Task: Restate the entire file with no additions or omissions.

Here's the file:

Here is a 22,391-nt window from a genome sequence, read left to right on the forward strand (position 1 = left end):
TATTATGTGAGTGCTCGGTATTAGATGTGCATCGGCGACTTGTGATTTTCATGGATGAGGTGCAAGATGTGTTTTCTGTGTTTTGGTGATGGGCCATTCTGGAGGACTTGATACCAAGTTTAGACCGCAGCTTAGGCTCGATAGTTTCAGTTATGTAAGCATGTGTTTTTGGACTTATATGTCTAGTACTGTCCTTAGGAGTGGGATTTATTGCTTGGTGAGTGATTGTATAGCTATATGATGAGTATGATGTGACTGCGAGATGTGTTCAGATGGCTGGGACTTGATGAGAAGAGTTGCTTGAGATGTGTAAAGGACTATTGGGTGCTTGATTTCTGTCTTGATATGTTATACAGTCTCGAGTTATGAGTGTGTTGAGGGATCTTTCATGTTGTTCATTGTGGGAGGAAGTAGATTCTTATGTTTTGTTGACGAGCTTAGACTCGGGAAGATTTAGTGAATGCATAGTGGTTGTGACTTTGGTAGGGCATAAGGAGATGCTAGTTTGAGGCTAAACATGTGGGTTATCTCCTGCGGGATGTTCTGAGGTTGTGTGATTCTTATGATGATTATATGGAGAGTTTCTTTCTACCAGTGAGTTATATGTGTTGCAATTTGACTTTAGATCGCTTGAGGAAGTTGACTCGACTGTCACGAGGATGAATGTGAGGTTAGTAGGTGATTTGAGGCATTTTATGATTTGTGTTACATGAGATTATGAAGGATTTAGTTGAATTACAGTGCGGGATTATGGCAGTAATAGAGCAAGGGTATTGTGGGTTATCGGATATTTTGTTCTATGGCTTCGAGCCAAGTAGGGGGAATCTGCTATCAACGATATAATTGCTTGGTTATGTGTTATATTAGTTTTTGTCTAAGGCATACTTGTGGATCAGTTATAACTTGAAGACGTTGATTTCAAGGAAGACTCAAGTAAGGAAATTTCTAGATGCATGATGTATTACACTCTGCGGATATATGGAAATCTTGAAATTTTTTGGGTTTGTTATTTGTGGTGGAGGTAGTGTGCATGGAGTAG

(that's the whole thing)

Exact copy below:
Here is a 22,391-nt window from a genome sequence, read left to right on the forward strand (position 1 = left end):
TATTATGTGAGTGCTCGGTATTAGATGTGCATCGGCGACTTGTGATTTTCATGGATGAGGTGCAAGATGTGTTTTCTGTGTTTTGGTGATGGGCCATTCTGGAGGACTTGATACCAAGTTTAGACCGCAGCTTAGGCTCGATAGTTTCAGTTATGTAAGCATGTGTTTTTGGACTTATATGTCTAGTACTGTCCTTAGGAGTGGGATTTATTGCTTGGTGAGTGATTGTATAGCTATATGATGAGTATGATGTGACTGCGAGATGTGTTCAGATGGCTGGGACTTGATGAGAAGAGTTGCTTGAGATGTGTAAAGGACTATTGGGTGCTTGATTTCTGTCTTGATATGTTATACAGTCTCGAGTTATGAGTGTGTTGAGGGATCTTTCATGTTGTTCATTGTGGGAGGAAGTAGATTCTTATGTTTTGTTGACGAGCTTAGACTCGGGAAGATTTAGTGAATGCATAGTGGTTGTGACTTTGGTAGGGCATAAGGAGATGCTAGTTTGAGGCTAAACATGTGGGTTATCTCCTGCGGGATGTTCTGAGGTTGTGTGATTCTTATGATGATTATATGGAGAGTTTCTTTCTACCAGTGAGTTATATGTGTTGCAATTTGACTTTAGATCGCTTGAGGAAGTTGACTCGACTGTCACGAGGATGAATGTGAGGTTAGTAGGTGATTTGAGGCATTTTATGATTTGTGTTACATGAGATTATGAAGGATTTAGTTGAATTACAGTGCGGGATTATGGCAGTAATAGAGCAAGGGTATTGTGGGTTATCGGATATTTTGTTCTATGGCTTCGAGCCAAGTAGGGGGAATCTGCTATCAACGATATAATTGCTTGGTTATGTGTTATATTAGTTTTTGTCTAAGGCATACTTGTGGATCAGTTATAACTTGAAGACGTTGATTTCAAGGAAGACTCAAGTAAGGAAATTTCTAGATGCATGATGTATTACACTCTGCGGATATATGGAAATCTTGAAATTTTTTGGGTTTGTTATTTGTGGTGGAGGTAGTGTGCATGGAGTAG